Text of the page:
The overall result was declared in the Royal Welsh College of Music and Drama in Cardiff. The proceeding officer was Professor Eric Sunderland. The results of all 22 local authority areas were announced individually, and the result was close enough that everything in fact hung on the announcement from Carmarthenshire, which carried the 'Yes' vote.[7] The difference between the 'yes' and 'no' vote was 6,721.

Agree :
559,419 (50.3%)
Disagree :
552,698 (49.7%)

Turnout (%): 50.1

Results by unitary authority

Unitary authority Yes vote (%) No vote (%)
Anglesey 50.9% 49.1%
Blaenau Gwent 56.1% 43.9%
Bridgend 54.4% 45.6%
Caerphilly 55.7% 44.3%
Cardiff 44.4% 55.6%
Carmarthenshire 65.5% 34.5%
Ceredigion 59.2% 40.8%
Conwy 40.9% 59.1%
Denbighshire 40.5% 59.5%
Flintshire 38.2% 62.8%
Gwynedd 64.1% 35.9%
Merthyr Tydfil 58.2% 41.8%
Monmouthshire 32.1% 67.9%
Neath Port Talbot 66.5% 33.5%
Newport 37.5% 62.5%
Pembrokeshire 42.8% 57.2%
Powys 42.7% 57.3%
Rhondda Cynon Taff 58.5% 41.5%
Swansea 53.0% 47.0%
Torfaen 49.8% 50.2%
Vale of Glamorgan 35.5% 64.5%
Wrexham 44.3% 55.7%

See also


  1. "UK Election statistics 1945-2003" (PDF).<templatestyles src="Module:Citation/CS1/styles.css"></templatestyles>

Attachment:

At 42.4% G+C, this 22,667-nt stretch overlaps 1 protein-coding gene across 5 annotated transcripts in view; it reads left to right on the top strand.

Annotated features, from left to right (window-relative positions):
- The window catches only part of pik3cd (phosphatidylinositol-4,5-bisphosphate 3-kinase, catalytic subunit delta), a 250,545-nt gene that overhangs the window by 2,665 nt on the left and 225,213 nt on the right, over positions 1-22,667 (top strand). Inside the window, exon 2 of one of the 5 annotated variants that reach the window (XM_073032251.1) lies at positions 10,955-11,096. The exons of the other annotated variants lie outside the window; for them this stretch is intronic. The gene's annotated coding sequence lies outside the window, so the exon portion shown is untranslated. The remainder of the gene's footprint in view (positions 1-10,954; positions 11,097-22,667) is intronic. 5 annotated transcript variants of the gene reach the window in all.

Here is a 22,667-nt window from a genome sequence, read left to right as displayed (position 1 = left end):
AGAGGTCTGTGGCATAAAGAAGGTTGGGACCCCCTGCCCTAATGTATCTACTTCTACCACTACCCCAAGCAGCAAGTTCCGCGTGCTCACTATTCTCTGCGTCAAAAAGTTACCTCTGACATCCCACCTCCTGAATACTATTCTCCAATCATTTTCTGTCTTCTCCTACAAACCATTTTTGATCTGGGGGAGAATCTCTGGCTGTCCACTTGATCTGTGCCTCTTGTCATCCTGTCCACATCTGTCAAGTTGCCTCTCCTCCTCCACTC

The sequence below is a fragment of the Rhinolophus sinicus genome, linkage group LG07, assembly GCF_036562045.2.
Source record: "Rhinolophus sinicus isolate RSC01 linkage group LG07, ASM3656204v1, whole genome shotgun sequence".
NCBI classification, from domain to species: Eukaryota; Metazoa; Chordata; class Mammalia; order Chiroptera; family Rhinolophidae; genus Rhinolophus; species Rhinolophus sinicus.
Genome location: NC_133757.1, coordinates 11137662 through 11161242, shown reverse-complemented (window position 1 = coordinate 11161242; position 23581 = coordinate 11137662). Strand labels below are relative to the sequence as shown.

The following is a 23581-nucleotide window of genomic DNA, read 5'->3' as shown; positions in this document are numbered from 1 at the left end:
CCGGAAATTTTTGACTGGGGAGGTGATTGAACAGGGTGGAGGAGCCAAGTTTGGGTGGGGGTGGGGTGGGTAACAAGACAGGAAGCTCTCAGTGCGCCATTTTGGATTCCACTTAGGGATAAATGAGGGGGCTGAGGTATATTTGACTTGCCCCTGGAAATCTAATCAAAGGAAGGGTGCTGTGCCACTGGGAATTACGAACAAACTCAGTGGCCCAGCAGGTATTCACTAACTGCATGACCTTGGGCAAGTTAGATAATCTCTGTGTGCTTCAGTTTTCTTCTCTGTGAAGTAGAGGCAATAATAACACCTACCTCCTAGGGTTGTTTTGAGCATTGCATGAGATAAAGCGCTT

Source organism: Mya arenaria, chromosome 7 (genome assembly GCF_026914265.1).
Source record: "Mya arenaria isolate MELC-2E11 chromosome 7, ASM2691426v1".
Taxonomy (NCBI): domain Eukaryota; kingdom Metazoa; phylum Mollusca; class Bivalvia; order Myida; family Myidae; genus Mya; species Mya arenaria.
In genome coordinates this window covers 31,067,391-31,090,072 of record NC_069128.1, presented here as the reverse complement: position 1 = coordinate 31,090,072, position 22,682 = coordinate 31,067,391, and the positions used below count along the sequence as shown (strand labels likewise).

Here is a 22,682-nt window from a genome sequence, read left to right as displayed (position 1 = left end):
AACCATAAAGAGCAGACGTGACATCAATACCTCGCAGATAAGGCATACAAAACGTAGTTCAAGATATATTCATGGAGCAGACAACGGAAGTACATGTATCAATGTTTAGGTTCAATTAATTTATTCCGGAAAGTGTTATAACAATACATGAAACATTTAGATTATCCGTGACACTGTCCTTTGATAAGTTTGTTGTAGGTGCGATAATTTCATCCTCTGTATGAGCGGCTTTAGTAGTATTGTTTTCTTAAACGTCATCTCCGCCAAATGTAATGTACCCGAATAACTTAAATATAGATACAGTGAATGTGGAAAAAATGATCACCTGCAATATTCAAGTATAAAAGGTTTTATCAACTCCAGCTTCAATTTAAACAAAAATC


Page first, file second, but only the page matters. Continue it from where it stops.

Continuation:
2. "John Redwood mimes the Welsh National Anthem".<templatestyles src="Module:Citation/CS1/styles.css"></templatestyles>
  3. "Labour Party 1992 election manifesto".<templatestyles src="Module:Citation/CS1/styles.css"></templatestyles>
  4. "BBC 1997 election coverage - Parties".<templatestyles src="Module:Citation/CS1/styles.css"></templatestyles>
  5. "1997 BBC election coverage - Dissent in the Labour Party".<templatestyles src="Module:Citation/CS1/styles.css"></templatestyles>
  6. "1997 BBC referendum coverage".<templatestyles src="Module:Citation/CS1/styles.css"></templatestyles>
  7. http://www.bbc.co.uk/news/special/politics97/devolution/wales/live/index.shtml

External links